The town was being built from the east, north –

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South side of the train station. The main street in the centre of town began at the station and was called “Train Station Street”. Later – under Polish rule it was called “Koloyove Street”.

Left of the station was the road which led to the towns Kaltinian and Lingmian, then Kaltinian Street was built. Further on, also on the left side, near the prayer house, was the Shul Street.

From North – East, on the road to Sventzian, Sventzian Street was built. On the south side, right of Train Station Street was the road to Podbrodz and Vilna. There they built a long beautiful street with trees planted on both sides. It was called: Vilna Street.

From the west side stood the train tracks and the Zhemaniye River. At the end of Vilna Street were the majority of the “Dachas”. Almost exclusively Christians lived there. Train Station Street and Kaltinian Street were Jewish streets, with a few

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exceptions: on Train Station Street there was a Christian food store which belonged to the Tsibulsky family.

On Kaltinian Street there was a Christian house where the family of the train worker Slavinsky lived. His children spoke a good Yiddish and lived well among the Jews.


The Make Up of the Population

The population of New–Sventzian was comprised of Poles, Lithuanians, Russians and Jews.

The Non – Jews mainly worked with the railroad, as officials or workers. The Jews worked mainly in business and trade. Only a few worked at the station.

The first Jewish families to settle in New–Sventzian were:

  1. Shmuel Abba Smorgansky. He had barracks for Russian military and a wedding hall. His son Yitzkhak lived in Vilna. His two daughters, Sheyna and Esther lived in town. Sheyne married Nosn Shapiro. After the


The train station in New–Sventzian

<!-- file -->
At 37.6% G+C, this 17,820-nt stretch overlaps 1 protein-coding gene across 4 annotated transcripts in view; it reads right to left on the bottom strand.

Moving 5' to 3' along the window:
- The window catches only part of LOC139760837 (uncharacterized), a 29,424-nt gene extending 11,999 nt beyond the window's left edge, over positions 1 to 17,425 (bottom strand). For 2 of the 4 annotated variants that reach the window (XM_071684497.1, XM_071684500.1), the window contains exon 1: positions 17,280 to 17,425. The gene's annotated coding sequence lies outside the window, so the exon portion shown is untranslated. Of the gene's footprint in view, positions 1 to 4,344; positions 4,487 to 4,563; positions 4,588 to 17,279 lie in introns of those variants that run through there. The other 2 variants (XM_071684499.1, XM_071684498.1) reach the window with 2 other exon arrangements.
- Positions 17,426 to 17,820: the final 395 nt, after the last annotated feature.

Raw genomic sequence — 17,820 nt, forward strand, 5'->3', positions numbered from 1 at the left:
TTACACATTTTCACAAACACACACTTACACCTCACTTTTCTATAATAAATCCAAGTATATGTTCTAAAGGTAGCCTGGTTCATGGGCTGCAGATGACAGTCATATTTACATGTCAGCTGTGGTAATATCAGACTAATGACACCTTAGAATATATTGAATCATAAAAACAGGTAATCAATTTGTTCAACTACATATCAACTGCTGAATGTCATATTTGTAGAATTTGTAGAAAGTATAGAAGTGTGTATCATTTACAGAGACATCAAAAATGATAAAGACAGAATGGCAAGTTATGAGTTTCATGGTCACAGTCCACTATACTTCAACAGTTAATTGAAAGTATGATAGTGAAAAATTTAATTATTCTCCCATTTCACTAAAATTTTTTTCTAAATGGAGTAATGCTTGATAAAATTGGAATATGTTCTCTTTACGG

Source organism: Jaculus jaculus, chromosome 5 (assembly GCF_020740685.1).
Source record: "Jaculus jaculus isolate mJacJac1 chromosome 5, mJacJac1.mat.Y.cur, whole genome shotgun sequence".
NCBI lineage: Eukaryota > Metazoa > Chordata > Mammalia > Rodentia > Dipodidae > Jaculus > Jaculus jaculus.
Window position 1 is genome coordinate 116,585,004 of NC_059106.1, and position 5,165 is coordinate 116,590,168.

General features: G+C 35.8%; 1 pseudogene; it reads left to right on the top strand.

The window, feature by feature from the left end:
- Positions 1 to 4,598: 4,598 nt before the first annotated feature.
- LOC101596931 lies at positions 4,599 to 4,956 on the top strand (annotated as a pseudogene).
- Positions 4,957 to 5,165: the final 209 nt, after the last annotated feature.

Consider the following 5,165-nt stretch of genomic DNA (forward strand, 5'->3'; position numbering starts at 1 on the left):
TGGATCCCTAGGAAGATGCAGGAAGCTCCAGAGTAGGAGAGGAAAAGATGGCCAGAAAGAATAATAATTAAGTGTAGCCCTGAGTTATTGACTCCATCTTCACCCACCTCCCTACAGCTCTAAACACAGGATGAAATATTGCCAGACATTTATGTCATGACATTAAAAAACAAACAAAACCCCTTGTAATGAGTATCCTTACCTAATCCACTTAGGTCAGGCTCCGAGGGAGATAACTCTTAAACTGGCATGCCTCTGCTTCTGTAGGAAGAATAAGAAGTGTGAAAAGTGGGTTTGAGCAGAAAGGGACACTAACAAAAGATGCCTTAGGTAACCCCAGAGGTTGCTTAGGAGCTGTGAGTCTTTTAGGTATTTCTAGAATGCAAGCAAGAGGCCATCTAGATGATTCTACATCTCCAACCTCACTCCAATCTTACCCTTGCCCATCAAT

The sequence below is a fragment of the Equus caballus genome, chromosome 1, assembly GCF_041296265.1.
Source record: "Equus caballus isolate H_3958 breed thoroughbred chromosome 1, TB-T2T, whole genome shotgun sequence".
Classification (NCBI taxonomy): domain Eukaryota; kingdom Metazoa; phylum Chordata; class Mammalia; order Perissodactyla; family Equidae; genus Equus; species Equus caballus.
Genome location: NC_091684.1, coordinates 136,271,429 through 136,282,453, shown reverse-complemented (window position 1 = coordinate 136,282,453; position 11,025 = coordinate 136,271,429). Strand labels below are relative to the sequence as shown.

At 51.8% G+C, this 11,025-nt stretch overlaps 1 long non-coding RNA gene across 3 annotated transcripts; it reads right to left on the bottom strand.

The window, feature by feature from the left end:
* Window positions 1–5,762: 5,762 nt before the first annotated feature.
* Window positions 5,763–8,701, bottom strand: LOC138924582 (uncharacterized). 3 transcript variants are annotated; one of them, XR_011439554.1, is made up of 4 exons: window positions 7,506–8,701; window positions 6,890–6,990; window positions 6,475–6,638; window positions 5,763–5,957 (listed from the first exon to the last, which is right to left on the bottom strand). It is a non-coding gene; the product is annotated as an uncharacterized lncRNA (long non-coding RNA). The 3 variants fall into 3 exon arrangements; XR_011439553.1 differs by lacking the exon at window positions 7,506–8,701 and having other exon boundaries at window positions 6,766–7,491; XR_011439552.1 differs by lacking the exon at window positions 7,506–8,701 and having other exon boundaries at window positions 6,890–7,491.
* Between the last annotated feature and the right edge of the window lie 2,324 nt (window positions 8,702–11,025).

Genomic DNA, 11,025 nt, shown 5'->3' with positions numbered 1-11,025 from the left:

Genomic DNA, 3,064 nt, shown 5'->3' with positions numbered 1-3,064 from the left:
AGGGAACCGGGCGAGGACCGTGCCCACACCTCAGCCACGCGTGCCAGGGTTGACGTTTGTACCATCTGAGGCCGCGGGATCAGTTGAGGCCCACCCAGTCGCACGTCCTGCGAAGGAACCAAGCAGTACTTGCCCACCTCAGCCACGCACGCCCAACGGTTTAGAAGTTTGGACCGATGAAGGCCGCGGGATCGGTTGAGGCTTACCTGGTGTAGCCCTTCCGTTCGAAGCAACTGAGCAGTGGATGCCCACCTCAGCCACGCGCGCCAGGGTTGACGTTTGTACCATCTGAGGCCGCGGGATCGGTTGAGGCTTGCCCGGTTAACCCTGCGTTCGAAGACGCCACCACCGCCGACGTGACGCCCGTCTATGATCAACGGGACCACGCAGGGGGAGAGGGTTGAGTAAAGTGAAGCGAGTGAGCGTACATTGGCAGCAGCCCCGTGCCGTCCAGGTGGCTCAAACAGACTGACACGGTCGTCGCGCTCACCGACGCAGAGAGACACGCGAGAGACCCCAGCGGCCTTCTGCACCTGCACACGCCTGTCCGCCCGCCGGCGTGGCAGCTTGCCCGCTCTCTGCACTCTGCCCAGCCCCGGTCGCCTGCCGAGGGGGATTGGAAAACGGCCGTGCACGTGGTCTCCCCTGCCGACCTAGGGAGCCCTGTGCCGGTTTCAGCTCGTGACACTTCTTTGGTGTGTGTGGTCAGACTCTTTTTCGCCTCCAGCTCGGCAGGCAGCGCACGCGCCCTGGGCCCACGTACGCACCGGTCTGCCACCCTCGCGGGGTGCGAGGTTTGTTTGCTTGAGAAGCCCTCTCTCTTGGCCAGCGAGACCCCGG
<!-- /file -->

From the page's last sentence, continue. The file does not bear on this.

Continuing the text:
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Train – Place

    big fire the built a large brick house on Train Station Street and had a textile store. Esther married Noyekh Friedman.
  1. Khayim Binyomin Natanson also had barracks. His wife, Bas Sheva was also in the textile business. He was an enlightened Jew and gave his children a secular education.
  2. Avrom Mordechai Azhinsky also had a hall for weddings. His son, Peysakh Note, later lived on Train Station Street and his wife, Taybe Gitl and a dry goods store.
    His daughter Khana – Riva married Shloime Maimon who was Kavarsky's bookkeeper in Sventzian. In New–Sventzian he had an oil reservoir.
    His second daughter Khaya married Alter Berman who dealt in geese.
  3. Leyzer Ruven Zak had an Inn that was run by his son Eliyahu Gershon. His second son, Shakhne, lived in Dvinsk. His daughter Riva married Zekharia Fingerhoyt, a Hasid, and musician, who had a grocery store.
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  1. Shmuel Nokhem Kavarsky worked as a purveyor on the train and had a large, extensive family with 9 sons and 3 daughters.
    His son Eliyahu Yosl dealt in fruit and berries for export. In later years he had an inn and a grocery store.
    Yitzkhak had a textile business. Heshl lived in Niementshin. Zalman was a purveyor on the train. His wife Khana Leah had a shoe and haberdashery store. After the First World War they settled in Vilna.
    Shimon Ruven had a bakery. He disappeared in Russia during the war and no one heard from him again. His wife Soreh Henia was the daughter of Dovid Ber the miller.
    Noyekh lived in Vilna. Henekh was also a purveyor on the trains. He later settled in Verzhbalove in Lithuania.
    Avrom worked on the train. His wife Shifra first ran a glass business and later, a textile store.
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    Moishe lived in Vilna and died in Russia while visiting family.
    Shmuel Nokhem's three daughters were: Khaya – Feyge, Beyla and Rokhl – Leah. Khaya Feyge married Hirsh Gurvitch who at first worked for his father–in–law and later became an independent purveyor on the train. Beyla married Ozer Yavitch who lived in Vilna until the First World War where he worked as a purveyor, and then in New– Sventzian.
    Rokhl – Leah married Moishe Miller and lived in Svir.
  1. Shmuel Gordon. His son Mordechai Yose worked his whole life as the ritual slaughterer in town. He had a large family: 5 sons and 3 daughters.
    Four sons immigrated to America, and the oldest son, Shloime lived in Vilna. His daughters Malke, Beyla – Pere and Raykhl lived in town. Beyla – Pere married Mendl Levin: Malka married Todrus Shaftan and Raykhl married Kalman Katz. They all had flour and wheat shops.